Tony Salerno Archives - The Fisherman

Tony Salerno

May 20, 2024 - 07:22:38

The striped bass have pretty much dominated the open waters of Long Island Sound as well as the bays and harbors that line the North Shore4 coastline. The bass continue to flush out of the East and Hudson Rivers feasting on quite a myriad of baitfish seeking refuge in the marshes, sod banks and the brackish feeder creeks spilling into the bays and harbors. Currently sand eels, spearing, bay anchovies, peanut bunker and mantis shrimp have all taken residence in the sheltered waters, while adult bunker and both chub and Boston mackerel enjoy the freedom of swimming in the open waters of the Sound. While chub mackerel have been common in the surrounding waters of Long Island for the past several seasons, Capt. Pat Barrett of Shamrock Charters sent me pictures of Boston mackerel his patrons caught while bottom fishing for porgies. Sue at Miller Place Bait and Tackle also relayed word of their customers catching both chub and Boston’s this past week. Boston mackerel correctly named Atlantic mackerel were super abundant during the 1970s and 80s along both the Long Island Sound and in the ocean waters of the Northeast during mid-April to mid-May. Anglers would line up shoulder to shoulder along the rails of the party and charter boats sailing from the New Jersey shore to as far up north to Maine where anglers would fill two or three burlap sacks full of Macks during the short-lived season. Then in the early 1990s just like a flip of switch the spring run no longer materialize. They were not overfished, they suddenly stopped migrated inshore and stayed offshore. Lets keep our fingers crossed that just as the sea bass and weakfish, the Atlantic mackerel season will once again take hold during the spring. As for the arrival of our other friends, fluke has been slow coming out of the gate with the exception of inside Little Peconic Bay around Shelter Island where anglers are seeing a much better fluke run than the past several years. Porgy fishing has busted wide open inside the Peconic’s with fast and easy limits of large to jumbo scup. Meanwhile along the Sound catches has been spotty with some areas producing excellent fishing, while other areas have not come to life as of yet. Anyone looking for some squid, the docks around Greenport are still producing under the lights at night. Please keep in mind that the squid fishing has been hot and cold. Therefore you may want to put some serious thought of making the long hike if you live west close the city.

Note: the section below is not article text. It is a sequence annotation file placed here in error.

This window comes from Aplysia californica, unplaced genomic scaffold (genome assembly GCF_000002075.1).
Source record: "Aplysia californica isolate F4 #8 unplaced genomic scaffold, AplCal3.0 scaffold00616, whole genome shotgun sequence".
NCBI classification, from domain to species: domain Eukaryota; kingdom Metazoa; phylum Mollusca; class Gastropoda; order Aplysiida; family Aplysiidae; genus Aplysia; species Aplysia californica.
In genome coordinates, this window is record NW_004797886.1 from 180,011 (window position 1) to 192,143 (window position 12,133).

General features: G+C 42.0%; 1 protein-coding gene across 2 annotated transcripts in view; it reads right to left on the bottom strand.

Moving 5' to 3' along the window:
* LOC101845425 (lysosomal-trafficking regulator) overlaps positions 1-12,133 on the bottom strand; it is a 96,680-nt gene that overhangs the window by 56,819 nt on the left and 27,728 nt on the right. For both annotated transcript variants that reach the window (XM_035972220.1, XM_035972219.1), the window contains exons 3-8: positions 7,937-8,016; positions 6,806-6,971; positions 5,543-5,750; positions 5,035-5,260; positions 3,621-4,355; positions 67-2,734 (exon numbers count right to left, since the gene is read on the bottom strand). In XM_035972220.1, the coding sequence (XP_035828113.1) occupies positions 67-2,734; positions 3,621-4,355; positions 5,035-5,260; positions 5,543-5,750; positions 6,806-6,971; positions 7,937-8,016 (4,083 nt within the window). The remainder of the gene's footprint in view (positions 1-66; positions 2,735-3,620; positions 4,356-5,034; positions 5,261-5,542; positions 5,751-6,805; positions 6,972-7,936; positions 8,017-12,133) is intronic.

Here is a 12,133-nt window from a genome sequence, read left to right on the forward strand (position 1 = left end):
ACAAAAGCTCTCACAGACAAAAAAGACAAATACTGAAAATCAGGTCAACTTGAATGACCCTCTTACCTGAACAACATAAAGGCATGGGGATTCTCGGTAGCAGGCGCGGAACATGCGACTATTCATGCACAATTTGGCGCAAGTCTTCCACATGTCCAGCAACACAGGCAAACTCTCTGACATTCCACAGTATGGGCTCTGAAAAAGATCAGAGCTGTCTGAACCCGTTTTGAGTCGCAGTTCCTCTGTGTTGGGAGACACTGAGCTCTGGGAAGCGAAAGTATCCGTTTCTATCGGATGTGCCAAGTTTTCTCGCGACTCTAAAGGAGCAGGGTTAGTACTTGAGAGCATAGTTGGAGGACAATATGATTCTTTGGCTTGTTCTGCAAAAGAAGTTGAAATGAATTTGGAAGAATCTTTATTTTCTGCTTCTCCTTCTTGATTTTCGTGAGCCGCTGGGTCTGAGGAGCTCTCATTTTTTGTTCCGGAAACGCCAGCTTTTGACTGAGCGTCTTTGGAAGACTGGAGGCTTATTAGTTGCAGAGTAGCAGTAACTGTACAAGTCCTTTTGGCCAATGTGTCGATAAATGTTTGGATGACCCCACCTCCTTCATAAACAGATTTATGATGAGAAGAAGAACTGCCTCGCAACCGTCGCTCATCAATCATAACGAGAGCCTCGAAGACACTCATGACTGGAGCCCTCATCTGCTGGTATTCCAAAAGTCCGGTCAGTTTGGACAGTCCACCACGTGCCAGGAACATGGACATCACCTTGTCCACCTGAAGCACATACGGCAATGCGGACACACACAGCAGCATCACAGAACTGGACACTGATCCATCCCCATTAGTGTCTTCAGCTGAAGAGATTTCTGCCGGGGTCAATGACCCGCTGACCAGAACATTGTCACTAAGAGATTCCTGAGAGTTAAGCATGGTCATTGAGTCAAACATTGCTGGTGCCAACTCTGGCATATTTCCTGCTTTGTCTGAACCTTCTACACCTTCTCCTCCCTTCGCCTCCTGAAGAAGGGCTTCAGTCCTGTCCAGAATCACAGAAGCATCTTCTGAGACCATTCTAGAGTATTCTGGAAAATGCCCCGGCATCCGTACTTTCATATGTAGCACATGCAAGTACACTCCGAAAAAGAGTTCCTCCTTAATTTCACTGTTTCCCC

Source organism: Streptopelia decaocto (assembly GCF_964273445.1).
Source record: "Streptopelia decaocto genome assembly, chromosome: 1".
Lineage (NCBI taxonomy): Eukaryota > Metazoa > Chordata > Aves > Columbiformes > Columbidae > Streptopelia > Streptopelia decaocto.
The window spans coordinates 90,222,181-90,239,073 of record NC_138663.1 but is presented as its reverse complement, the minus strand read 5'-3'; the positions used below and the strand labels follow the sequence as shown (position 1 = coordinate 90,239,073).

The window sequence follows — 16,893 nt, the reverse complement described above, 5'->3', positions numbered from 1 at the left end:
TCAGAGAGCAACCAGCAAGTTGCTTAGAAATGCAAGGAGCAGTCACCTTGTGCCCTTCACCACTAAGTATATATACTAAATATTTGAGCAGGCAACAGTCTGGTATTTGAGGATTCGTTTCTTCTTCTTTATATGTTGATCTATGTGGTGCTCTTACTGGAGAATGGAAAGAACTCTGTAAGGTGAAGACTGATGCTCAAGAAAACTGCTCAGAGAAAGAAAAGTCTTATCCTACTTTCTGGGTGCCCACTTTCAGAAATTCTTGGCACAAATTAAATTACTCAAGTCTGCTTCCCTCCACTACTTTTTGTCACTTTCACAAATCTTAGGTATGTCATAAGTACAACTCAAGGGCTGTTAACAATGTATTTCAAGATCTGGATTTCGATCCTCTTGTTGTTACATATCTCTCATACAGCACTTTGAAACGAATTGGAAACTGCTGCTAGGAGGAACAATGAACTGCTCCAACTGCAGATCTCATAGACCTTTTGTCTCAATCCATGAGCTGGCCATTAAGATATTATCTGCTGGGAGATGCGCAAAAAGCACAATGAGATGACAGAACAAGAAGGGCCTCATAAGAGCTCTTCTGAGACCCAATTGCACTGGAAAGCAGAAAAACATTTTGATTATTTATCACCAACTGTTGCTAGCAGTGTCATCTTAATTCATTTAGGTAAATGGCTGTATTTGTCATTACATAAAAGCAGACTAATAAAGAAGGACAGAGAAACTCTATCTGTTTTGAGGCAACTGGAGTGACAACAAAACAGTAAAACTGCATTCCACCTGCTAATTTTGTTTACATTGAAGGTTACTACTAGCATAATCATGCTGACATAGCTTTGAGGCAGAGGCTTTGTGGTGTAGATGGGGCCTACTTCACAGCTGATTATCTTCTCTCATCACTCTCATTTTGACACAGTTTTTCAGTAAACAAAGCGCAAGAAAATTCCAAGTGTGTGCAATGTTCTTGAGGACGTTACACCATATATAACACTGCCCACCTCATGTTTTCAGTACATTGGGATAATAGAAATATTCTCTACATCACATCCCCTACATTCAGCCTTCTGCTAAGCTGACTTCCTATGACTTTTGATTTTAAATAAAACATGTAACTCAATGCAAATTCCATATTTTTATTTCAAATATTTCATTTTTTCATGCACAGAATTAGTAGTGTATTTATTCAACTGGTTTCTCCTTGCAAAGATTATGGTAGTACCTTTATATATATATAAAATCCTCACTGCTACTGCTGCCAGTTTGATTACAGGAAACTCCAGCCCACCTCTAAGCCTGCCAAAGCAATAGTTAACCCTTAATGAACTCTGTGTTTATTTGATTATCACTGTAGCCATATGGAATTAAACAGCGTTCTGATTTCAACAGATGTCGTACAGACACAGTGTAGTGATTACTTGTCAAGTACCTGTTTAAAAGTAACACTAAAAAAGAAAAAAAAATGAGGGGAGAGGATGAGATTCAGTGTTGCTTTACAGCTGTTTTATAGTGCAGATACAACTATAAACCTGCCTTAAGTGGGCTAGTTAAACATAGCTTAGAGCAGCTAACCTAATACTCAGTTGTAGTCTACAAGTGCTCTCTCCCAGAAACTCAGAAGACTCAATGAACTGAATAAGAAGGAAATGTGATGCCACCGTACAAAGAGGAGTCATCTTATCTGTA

May 13, 2024 - 09:23:11

With the exception of striped bass, it has been feast or famine on most present species depending on where you fished. Peconic Bay’s porgy fishing busted wide open late this past week and weekend. Capt. Paul of the Peconic Star Fleet reported porgy fishing is as good as it gets whereas Capt. Mark of the Celtic Grace also fishing inside the Peconic’s reports a good steady bite with many double headers filling out creels to 3 pounds. Many of the Southold, Greenport and Orient Point charter boats has also been cashing in on the action as the scup is only 10 to 20 minutes off any North Fork dock. The scup are spread from the Middle Grounds east of Jessup Neck and extending west to Rogers Rock west of Robins Island. When conditions permit drifting high/low rigs baited with clam or worms is an ideal way to find and stay on the porgies, however anchoring and chumming works equally as well. A few weakfish, bluefish and fluke are also finding their way into the chum slick and into the cooler. Speaking of fluke, the first few days of the fluke opener witnessed some of the best fishing with quality keeper flatties to 8 pounds. Unfortunately, the grand bite was short lived, lasting only 3 days before the fluke left the area by the Old Oyster Factory and the Green Lawns. Suspicion are that the flatties headed west into Flanders Bay where there is a massive population of butterfish and spearing taken hold of the area, which both baitfish are on the fluke shortlist of delectable. A few weakfish and blues are also in the mix with scup, while striped bass can be found just about anywhere at anytime in both the Peconic’s and at Plum Gut and The Race. As for the remainder of the North Shore, striped bass rules the roost from East River to The Race. On the other end of the spectrum porgy and fluke fishing has been spotty and for the most part, slow. Squid fishing at the Greenport Railroad Dock is in full swing, but you must arrive there early as its been shoulder to shoulder fishing the past few nights since the fishing has been quite good as of late.


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